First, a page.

Instead of simply matching faces in an image to faces in a database, the technology can also potentially be used to identify if someone is male or female, to provide an estimate of their age, and to establish their mood. This can then deliver reliable information about the demographics of customers and how they respond to different locations and services, with businesses then using this to pick out important trends.

4. Payments

Finally, one of the most exciting uses for facial recognition is in helping to authorise payments quickly and seamlessly. MasterCard have already began experimenting with a ‘selfie pay’ system, where payments can be confirmed using a smartphone camera, with the image being matched to one in a database.

Within hotels, this could be used to process payments upon check out, potentially without even needing to interact with a member of staff. The technology may also be deployed in other areas, such as in restaurants, while hotels, airlines and other tourism companies can also use it to identify loyalty scheme members and automatically apply discounts to their final payments, eliminating the need for loyalty cards or discount codes.

Examples of Facial Recognition in the Travel Industry

1# Facial Recognition Check-in in Marriott China

At two Marriott properties in China, guests have the option of arriving, going to a kiosk and using facial recognition technology to check-in quickly and effortlessly, without any need to queue or wait for a member of staff.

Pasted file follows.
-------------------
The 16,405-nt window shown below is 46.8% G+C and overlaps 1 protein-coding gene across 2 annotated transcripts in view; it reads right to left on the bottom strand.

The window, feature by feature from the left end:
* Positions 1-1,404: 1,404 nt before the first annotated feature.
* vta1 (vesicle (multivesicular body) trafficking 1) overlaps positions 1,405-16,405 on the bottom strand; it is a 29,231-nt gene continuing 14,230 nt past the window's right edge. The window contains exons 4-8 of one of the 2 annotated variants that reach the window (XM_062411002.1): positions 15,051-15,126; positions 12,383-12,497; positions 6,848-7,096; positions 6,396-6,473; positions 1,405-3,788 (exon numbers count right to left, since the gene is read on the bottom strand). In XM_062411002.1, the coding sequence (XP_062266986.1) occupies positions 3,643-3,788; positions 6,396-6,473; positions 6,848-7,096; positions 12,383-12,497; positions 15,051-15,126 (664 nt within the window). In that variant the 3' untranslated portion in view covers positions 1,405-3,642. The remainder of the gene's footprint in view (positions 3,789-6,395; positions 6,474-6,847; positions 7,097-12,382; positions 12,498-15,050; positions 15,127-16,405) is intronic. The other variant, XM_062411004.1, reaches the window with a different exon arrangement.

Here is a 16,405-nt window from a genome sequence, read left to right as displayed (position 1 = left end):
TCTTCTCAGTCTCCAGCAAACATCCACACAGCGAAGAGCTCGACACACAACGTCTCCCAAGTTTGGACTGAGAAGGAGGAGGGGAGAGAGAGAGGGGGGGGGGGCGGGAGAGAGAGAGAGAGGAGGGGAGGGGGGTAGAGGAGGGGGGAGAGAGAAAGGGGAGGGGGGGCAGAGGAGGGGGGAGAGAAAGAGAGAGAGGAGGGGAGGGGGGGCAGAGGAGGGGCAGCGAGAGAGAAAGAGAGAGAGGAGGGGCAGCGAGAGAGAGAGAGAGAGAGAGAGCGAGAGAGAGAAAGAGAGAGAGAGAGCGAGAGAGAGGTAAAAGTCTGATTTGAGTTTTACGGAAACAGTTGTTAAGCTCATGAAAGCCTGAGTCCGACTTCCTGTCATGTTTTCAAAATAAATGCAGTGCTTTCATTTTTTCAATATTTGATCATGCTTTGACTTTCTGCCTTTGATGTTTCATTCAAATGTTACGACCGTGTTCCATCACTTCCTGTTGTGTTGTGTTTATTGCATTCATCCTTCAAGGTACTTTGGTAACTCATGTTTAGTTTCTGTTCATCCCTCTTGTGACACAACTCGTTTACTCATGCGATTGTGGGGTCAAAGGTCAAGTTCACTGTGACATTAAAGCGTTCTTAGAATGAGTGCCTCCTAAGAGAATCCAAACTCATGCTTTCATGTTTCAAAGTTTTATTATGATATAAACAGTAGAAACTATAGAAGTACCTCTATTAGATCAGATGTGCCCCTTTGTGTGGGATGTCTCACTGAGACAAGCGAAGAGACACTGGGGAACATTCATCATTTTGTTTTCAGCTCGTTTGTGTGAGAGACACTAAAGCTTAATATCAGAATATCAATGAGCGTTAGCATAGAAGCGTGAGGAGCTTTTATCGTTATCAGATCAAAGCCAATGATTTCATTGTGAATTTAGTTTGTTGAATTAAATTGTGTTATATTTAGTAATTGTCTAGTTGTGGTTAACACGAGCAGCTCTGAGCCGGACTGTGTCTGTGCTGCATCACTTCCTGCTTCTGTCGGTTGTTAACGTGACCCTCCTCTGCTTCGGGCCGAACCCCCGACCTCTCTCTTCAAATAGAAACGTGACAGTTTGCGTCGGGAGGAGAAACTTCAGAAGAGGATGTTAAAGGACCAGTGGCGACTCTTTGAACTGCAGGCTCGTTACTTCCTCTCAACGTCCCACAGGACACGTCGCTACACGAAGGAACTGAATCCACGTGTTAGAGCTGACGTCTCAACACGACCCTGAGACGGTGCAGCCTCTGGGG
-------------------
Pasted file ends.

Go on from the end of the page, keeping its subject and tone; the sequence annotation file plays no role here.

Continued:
2# Airports Roll Out Facial Recognition Technology

Several airports have already adopted facial recognition technology, allowing tourists to prove their identity and board flights by briefly standing in front of a camera, removing the need for boarding passes.


3# Facial Recognition for Convenience and Personalisation

NEC’s NeoFace Express technology is being used for greater convenience, personalisation and security in a range of different settings within the tourism industry, and is especially useful in high-traffic environments.


What Are the Privacy Concerns?

While facial recognition technology can be of great benefit to the travel and tourism industry, it is important to be aware of the privacy concerns that surround it. Many people feel the technology – and collection of biometric data in general – is overly intrusive and some have concerns about companies collecting and storing so much data about them.

Aside from the basic feeing of companies knowing and collecting too much, there is also significant concern about data being shared with third parties, potentially without the express permission of customers. For these reasons, it is important that privacy is taken seriously and, where possible, customers are provided with the ability to opt out.

Facial recognition technology is being adopted in many different settings, and is especially useful in the travel industry for security, personalisation and convenience purposes. However, companies need to be aware of the privacy concerns and take action to reassure customers who are worried about how the data will be used.

More Innovating Technologies Within Travel

With technology continuously evolving, it should come as little surprise that its applications within the travel industry evolve too. In the following articles we piled up some more innovating technologies in today’s travel and tourism industry.